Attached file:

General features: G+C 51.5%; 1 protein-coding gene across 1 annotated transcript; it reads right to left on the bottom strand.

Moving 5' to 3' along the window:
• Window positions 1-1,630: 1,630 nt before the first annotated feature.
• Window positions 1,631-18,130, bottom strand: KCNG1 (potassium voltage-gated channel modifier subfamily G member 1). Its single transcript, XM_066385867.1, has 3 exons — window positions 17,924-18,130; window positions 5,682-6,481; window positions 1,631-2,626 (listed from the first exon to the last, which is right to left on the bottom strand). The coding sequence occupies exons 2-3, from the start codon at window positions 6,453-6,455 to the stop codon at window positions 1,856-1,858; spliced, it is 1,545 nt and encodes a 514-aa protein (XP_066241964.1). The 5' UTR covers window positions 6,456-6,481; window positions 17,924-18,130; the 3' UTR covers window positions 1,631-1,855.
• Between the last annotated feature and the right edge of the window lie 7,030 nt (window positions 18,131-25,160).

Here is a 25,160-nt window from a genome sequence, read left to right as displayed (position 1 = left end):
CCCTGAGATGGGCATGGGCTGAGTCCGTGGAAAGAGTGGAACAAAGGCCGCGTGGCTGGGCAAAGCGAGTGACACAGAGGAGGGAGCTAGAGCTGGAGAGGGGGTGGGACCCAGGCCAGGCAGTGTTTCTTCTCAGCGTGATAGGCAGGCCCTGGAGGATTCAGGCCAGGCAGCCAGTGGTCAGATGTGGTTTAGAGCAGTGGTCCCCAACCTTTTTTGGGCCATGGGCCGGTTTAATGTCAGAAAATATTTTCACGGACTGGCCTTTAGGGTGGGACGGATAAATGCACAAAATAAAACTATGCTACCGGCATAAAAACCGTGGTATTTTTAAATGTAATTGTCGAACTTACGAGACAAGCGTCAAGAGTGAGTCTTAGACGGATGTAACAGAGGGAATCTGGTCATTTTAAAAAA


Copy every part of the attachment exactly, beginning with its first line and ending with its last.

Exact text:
General features: G+C 51.5%; 1 protein-coding gene across 1 annotated transcript; it reads right to left on the bottom strand.

Moving 5' to 3' along the window:
• Window positions 1-1,630: 1,630 nt before the first annotated feature.
• Window positions 1,631-18,130, bottom strand: KCNG1 (potassium voltage-gated channel modifier subfamily G member 1). Its single transcript, XM_066385867.1, has 3 exons — window positions 17,924-18,130; window positions 5,682-6,481; window positions 1,631-2,626 (listed from the first exon to the last, which is right to left on the bottom strand). The coding sequence occupies exons 2-3, from the start codon at window positions 6,453-6,455 to the stop codon at window positions 1,856-1,858; spliced, it is 1,545 nt and encodes a 514-aa protein (XP_066241964.1). The 5' UTR covers window positions 6,456-6,481; window positions 17,924-18,130; the 3' UTR covers window positions 1,631-1,855.
• Between the last annotated feature and the right edge of the window lie 7,030 nt (window positions 18,131-25,160).

Here is a 25,160-nt window from a genome sequence, read left to right as displayed (position 1 = left end):
CCCTGAGATGGGCATGGGCTGAGTCCGTGGAAAGAGTGGAACAAAGGCCGCGTGGCTGGGCAAAGCGAGTGACACAGAGGAGGGAGCTAGAGCTGGAGAGGGGGTGGGACCCAGGCCAGGCAGTGTTTCTTCTCAGCGTGATAGGCAGGCCCTGGAGGATTCAGGCCAGGCAGCCAGTGGTCAGATGTGGTTTAGAGCAGTGGTCCCCAACCTTTTTTGGGCCATGGGCCGGTTTAATGTCAGAAAATATTTTCACGGACTGGCCTTTAGGGTGGGACGGATAAATGCACAAAATAAAACTATGCTACCGGCATAAAAACCGTGGTATTTTTAAATGTAATTGTCGAACTTACGAGACAAGCGTCAAGAGTGAGTCTTAGACGGATGTAACAGAGGGAATCTGGTCATTTTAAAAAA